China China Tile Exhibition
The obelisks were created from Seljuk tiles combined with Bayburt stone.
“The basis of tile art, which is used as a kind of decorative art, dates back to the 9th century. In the early development of Islamic architecture, Turkish states such as the Uighurs, Ghaznavids, Karakhanids and the Great Seljuks in Iran are leading the way. The remains of tiles were also found during excavations in the city of Samarra, which was founded by the Abbasid state for Turkish soldiers and is located north of Baghdad. Anadolu Seljuks tile decoration was discovered in the 13th century the instance of first in architecture. After all these processes, tile has taken on the role of the main decorative element of the Islamic world. Mosaic tile decoration also exists in the Karaman Principality, which is the closest follower of Seljuk art; however, it has been used in wider plaster decoration areas. During the Ottoman period, it was continued as a continuation of the Seljuk and Beyliks periods, but the tiles made in Iznik in the middle of the 15th century in the Ottoman Empire are called the nirvana of tile decoration art.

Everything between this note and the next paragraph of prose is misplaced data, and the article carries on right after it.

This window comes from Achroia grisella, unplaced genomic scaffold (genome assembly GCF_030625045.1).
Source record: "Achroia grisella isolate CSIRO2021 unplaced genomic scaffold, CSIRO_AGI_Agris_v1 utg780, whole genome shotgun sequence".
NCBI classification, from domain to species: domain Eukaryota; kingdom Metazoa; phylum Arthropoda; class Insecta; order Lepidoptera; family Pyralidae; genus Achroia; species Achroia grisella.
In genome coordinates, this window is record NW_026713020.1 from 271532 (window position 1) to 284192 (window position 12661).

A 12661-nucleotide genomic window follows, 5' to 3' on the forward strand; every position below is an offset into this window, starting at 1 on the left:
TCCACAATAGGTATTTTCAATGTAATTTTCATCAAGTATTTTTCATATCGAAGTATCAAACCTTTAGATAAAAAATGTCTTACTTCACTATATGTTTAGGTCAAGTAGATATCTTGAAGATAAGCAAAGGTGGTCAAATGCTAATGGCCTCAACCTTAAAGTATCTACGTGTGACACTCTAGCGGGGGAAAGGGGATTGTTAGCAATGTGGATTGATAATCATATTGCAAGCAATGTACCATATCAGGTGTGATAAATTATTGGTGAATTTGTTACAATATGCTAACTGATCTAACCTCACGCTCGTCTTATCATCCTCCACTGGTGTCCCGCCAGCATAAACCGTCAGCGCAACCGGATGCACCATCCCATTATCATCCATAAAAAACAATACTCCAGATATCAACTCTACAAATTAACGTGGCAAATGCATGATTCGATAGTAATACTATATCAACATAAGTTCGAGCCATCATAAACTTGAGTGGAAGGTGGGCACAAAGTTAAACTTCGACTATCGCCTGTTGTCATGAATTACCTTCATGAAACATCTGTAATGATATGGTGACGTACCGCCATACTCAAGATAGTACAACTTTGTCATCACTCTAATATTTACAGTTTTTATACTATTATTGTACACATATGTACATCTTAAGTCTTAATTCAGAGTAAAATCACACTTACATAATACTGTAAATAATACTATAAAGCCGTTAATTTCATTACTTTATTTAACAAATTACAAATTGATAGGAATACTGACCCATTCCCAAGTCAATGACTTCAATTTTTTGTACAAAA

Tile Construction: The tile consists of two main materials. These are earth and secret. (The architecture made with tile material anywhere in Anatolia is called “SIRÇALI”.) The material that is popularly referred to as “clay”, which we call soil silicon, makes the dough more viscous and durable in the art of decking. The soil of the tile pulp was sieved and the unwanted substances in it were cleaned. After this system, small and large sieve pools were created and the soil was sieved here in three stages. Then, the dough is created from the sifted soil and stored in the basement to prevent the dough from contacting the sun. The tile is then placed in a mold by its master and shaped in which wheels are made. It is operated by foot and the shaft rotates the table around the attachment to give the desired shape. The tile is baked for two days in their old oven, while the wood used for burning the stove is usually made of poplar and willow wood, which is preferred because there is not much heat. It was cooked on the stove, which was 850-900°. After cooking, the material is called a “biscuit”. After all these procedures, painting is performed. Painting consists of two methods: if the paint is mixed into the glaze, it is a colored glaze, the other method is to make an underglaze technique. In this technique, the shape is given first, then the edges are contoured and painted and baked a second time. Especially the soil of Kütahya is important for Ottoman period tiles. Tiles are also very important for masters who do this work as well as soil. For this reason, the Kütahya and Iznik tiles of the Ottoman period in the 14th-15th century appear with unique examples. Iznik tiles have always attracted even more attention because of its soil. The second important ingredient of china is glaze. Keeping a secret as a word means keeping it. Its task here is to protect the material located at the bottom, we can say that it is a kind of material used to polish the tile. The raw material of the glaze is glass, that is, sand or quartz melts by increasing the temperature above 1300 ° and takes the form of glass. The glaze is transparent, has a transparent structure. Especially in the Ottoman Empire, the use of transparent glaze was most preferred, although a little colored glaze is also observed.